March 27, 2012, Jaipur
“BRICS should develop clear position on some common issues of interests and coordinate among ourselves to make them happen. There is a tremendous amount of goodwill among our leaders but they do not always get reflected at the local level,” he added.
Welcoming the participants, Bipul Chatterjee, Deputy Executive Director, CUTS International said: “The emerging south has a major role in balancing the architecture of global economic governance. The activities of this Network will be an important contribution to that architecture.” “The Network members will analyse contemporary issues and challenges of global economic governance, which will help the BRICS group of countries to collectively put their demands on the table,” he said.
Drawing from the Sanya Declaration of the BRICS Leaders Summit held in China in 2011, five reputed policy research organisations came together to form this Track 2 initiative which will work on a range of issues on south-south cooperation. They are Fundacao Getulio Vargas, Brazil; EcoAccord, Russia; CUTS International, India; Shanghai WTO Affairs Consultation Center, China; and South African Institute of International Affairs.
Li EnHeng, Senior Adviser, Shanghai WTO Affairs Consultation Center and former Deputy Permanent Representative of China to the WTO said: “The Network should identify issues of common interest and conduct substantive debates and discussion on them.”
Presenting a paper on the possibility of a preferential trade agreement among the BRICS group of countries, Lucas Ferraz of FGV, Brazil said, the BRICS countries have a growing interest in preferential trade agreements and there is an economic case for them to form a trade bloc.
Reacting to this presentation, T S Vishwanath, Principal Trade Policy Adviser of the APJ-SLG Law Offices said, it is important to understand why, as against the past, emerging developing countries are now more interested in more comprehensive free trade agreements than just goods-only preferential trade agreements.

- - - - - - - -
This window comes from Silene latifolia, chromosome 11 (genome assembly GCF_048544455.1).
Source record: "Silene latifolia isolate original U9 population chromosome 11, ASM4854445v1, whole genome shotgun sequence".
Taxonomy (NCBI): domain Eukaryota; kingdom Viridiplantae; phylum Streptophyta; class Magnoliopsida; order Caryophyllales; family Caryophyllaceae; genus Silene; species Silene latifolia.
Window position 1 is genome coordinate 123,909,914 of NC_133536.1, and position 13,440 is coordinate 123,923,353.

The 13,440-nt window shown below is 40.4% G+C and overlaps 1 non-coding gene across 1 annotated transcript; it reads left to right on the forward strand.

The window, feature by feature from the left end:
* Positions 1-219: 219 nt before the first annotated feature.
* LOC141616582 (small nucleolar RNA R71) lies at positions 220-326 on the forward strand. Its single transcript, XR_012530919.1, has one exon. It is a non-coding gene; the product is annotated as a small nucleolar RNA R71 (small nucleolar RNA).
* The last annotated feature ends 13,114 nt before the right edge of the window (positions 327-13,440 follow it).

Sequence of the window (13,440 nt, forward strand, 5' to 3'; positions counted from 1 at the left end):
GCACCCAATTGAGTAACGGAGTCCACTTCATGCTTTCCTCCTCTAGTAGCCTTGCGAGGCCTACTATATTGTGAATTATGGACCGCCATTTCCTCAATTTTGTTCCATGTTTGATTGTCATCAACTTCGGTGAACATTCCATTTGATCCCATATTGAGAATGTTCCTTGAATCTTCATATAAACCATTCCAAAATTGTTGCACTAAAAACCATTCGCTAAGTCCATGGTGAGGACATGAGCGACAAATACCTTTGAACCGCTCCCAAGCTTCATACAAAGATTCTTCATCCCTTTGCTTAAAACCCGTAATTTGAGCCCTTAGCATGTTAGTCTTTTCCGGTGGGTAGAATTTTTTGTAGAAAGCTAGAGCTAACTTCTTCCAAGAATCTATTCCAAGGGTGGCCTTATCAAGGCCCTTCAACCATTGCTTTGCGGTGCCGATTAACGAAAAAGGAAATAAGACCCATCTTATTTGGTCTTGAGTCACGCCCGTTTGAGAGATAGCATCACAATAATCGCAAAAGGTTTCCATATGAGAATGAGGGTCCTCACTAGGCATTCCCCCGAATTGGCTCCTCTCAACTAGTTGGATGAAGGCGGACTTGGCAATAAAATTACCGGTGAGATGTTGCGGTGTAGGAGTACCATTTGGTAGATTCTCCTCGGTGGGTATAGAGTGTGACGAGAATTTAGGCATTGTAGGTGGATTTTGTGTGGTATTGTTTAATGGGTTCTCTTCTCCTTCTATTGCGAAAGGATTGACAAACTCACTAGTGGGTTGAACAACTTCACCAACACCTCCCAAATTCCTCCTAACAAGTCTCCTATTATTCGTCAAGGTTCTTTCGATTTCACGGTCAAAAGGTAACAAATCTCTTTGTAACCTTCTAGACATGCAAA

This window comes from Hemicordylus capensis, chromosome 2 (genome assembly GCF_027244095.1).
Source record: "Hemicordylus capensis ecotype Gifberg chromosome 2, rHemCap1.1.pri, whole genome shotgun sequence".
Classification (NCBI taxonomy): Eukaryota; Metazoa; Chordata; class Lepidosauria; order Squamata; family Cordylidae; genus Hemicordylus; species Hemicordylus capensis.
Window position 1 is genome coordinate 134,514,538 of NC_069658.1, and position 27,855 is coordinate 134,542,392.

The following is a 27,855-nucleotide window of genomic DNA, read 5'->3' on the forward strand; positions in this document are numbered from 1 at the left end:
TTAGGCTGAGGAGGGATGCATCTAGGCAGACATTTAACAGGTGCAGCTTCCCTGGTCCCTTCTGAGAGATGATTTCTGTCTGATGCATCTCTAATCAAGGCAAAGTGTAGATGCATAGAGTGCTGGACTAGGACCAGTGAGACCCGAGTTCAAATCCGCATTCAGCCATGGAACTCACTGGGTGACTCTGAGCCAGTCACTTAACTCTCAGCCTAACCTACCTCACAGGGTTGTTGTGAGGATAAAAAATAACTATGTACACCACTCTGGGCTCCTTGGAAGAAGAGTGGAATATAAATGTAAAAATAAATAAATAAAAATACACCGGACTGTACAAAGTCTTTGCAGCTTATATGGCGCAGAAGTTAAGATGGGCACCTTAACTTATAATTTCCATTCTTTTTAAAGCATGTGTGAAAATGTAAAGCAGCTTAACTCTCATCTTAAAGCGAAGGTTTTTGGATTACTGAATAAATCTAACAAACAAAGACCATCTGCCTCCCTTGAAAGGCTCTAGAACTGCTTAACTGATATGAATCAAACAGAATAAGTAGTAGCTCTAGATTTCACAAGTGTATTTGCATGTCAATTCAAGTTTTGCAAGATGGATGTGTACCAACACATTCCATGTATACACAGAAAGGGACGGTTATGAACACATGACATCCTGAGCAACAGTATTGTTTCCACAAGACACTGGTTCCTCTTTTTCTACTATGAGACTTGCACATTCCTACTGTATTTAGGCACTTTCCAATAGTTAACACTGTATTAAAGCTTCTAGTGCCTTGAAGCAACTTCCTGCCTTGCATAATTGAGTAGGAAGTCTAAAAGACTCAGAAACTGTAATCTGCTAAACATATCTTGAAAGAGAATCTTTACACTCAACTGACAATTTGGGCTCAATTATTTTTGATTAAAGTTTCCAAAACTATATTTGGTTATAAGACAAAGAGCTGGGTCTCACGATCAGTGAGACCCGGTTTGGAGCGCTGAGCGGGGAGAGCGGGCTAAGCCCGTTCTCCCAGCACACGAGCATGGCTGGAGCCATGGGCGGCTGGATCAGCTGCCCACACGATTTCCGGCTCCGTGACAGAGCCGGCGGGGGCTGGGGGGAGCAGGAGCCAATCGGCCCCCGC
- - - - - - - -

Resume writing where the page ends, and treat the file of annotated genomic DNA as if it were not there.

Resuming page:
The discussion provided a deeper understanding of several aspects of the possibility of PTAs among the BRICS group of countries. G K Pillai wanted the group to look at supply-side capacity while negotiating PTAs.
Olga Ponizova, Executive Director of EcoAccord, Russia presented a paper on features and determinants of a green economy particularly in the context of climate change negotiations. She argued there should be a comprehensive cost-benefit analysis on the concept of low-carbon economy and cooperation on technology transfer among the BRICS countries.
The discussion centred on the necessity for cooperation including technology transfer among the emerging south. Ligia Noronha, Director, Resources and Global Security Division of The Energy and Resources Institute said, for better transfer of technology there should be flexibility in intellectual property rights regime.
“Binding commitments on the part of developing countries to cut carbon emissions make sense only when it takes into account stocks of carbon emissions as against just flows,” she argued. According to G K Pillai, “Counter proposals are important elements of any negotiation. In regard to climate change negotiations, we should stick to our position on common but differentiated responsibility for cutting carbon emissions.”
A study on a number of emerging trade-related issues such as trade and climate change, trade and food security, trade, debt and finance was presented by Faisal Ahmed, Associate Director, CUTS International. Reacting to this presentation, Aaditya Mattoo, Research Manager, Trade and Integration Division of the World Bank said, it is important to understand where do the interests of the BRICS group of countries converge and where do they diverge. “In case of India and China, there is a conflict between carbon externality and growth externality but not in case of Brazil,” he added.
Underlining the importance of multilateral negotiations, Mattoo argued that under-valuation of the Chinese currency should be looked from the recent surge in trade remedial measures that other developing countries are taking against China.
Gong Baihua, Associate President of the Shanghai WTO Affairs Consultation Center presented a paper on Trans-Pacific Partnership Agreement and its implications on BRICS countries. Since BRICS group of countries is not a part of this Agreement, comprehensive impact analysis of the TPP on trade and other important macroeconomic variables is to be done to decipher future economic and strategic challenges, he argued.
Catherine Grant, Project and Programme Head of the Economic Diplomacy Programme of South African Institute of International Affairs made a presentation on the role of BRICS group of countries in global governance. The discussions revolved around how the emerging south can play a pivotal role in global economic governance, both through setting standards to be replicated as well as contributing to strengthening the multilateral trading system. The study assessed the role of BRICS in global economic governance from a political economy perspective.
The BRICS-TERN Network has adopted and placed a resolution on some of those common issues before the BRICS Leaders Summit. The Network has also resolved to continue its work on some of the identified issues so as to help the BRICS group of countries to develop common position on them.